With everyone we interviewed these questions invariably arose, "What happens if I get sued? How do I get malpractice insurance? What happens if I lose my license and thus my livelihood?" There were no acceptable answers to these questions for these professionals. Perhaps we were foolish for being honest with them about the possible risks to their careers and licenses if they became involved in cryonics. But, we felt it better they know these things sooner rather than later.
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Joined: October 11th, 2005, 9:18 pm

February 10th, 2009, 5:10 pm #4

There's nothing preventing them from getting malpractice insurance that I'm aware of. In fact, unless they are fresh out of school, they probably already have it, and it's a simple matter of continuing to make the premium payments. As for losing their license, no professional board would do that without a very stern warning first. As long as proper records are kept and as long as controlled substances are not abused, I can't think of anything that would cause a board to take away a license without warning.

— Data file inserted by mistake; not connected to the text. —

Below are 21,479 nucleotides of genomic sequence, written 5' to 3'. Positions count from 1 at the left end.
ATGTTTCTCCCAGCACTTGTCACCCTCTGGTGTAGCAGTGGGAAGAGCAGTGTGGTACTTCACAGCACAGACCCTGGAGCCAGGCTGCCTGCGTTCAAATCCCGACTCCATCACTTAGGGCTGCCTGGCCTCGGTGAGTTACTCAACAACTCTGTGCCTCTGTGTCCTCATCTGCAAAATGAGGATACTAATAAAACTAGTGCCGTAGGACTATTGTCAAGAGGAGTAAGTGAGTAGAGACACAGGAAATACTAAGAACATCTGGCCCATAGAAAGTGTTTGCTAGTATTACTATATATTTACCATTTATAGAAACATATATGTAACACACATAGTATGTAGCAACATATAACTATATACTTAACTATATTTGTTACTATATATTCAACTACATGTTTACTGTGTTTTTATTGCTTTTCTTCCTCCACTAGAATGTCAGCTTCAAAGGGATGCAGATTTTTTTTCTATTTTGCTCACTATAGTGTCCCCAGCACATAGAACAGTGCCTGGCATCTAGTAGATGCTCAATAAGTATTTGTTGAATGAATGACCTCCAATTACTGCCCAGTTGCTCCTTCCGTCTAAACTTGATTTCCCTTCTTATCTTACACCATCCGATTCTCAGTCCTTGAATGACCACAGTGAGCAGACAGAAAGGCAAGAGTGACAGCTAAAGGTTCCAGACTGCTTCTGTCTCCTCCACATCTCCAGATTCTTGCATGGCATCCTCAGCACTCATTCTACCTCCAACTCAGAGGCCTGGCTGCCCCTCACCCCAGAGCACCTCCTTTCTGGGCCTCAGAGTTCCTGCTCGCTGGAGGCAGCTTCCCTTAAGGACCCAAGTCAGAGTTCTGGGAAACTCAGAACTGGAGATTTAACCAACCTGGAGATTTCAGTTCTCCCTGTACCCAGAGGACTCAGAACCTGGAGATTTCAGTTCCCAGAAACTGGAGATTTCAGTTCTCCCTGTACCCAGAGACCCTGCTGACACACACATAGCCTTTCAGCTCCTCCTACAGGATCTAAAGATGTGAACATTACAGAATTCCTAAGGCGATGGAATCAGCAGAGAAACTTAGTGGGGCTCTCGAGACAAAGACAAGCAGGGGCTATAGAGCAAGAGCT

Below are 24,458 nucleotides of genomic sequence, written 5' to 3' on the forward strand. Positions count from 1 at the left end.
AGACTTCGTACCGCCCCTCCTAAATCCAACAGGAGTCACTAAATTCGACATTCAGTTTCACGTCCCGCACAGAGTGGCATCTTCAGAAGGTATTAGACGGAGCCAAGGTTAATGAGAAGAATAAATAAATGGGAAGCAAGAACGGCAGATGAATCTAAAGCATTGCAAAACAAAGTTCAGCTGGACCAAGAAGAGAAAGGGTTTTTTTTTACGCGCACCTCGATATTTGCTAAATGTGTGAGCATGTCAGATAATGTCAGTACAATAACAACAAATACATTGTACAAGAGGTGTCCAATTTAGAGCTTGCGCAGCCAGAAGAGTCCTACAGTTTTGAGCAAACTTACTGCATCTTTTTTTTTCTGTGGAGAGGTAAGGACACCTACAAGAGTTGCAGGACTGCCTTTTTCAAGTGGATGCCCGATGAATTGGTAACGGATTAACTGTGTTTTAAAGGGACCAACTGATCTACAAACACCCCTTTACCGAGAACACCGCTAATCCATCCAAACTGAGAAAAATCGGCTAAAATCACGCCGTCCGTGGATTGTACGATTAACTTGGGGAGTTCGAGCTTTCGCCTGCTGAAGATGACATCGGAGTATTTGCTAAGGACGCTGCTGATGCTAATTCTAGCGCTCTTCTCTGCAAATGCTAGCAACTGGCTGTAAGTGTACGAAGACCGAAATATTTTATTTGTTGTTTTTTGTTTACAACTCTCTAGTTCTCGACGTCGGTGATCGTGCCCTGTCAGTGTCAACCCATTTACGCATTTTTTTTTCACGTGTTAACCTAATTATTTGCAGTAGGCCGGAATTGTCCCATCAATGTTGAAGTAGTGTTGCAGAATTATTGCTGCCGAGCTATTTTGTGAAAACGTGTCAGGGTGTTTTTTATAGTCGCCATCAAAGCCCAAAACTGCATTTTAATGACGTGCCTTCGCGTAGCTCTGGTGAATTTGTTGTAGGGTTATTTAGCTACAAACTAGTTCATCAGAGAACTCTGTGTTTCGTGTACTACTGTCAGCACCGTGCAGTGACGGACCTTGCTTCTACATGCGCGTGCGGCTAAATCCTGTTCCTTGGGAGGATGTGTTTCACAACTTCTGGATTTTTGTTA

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Joined: April 30th, 2006, 1:38 am

February 10th, 2009, 6:35 pm #5

...to perform procedures on "legally dead" patients?

It's not like anyone is going to be "reanimated," anytime soon, and someone will accuse the perfusionist of doing something that caused neurological damage to the patient.
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Joined: July 1st, 2007, 8:16 am

February 10th, 2009, 7:12 pm #6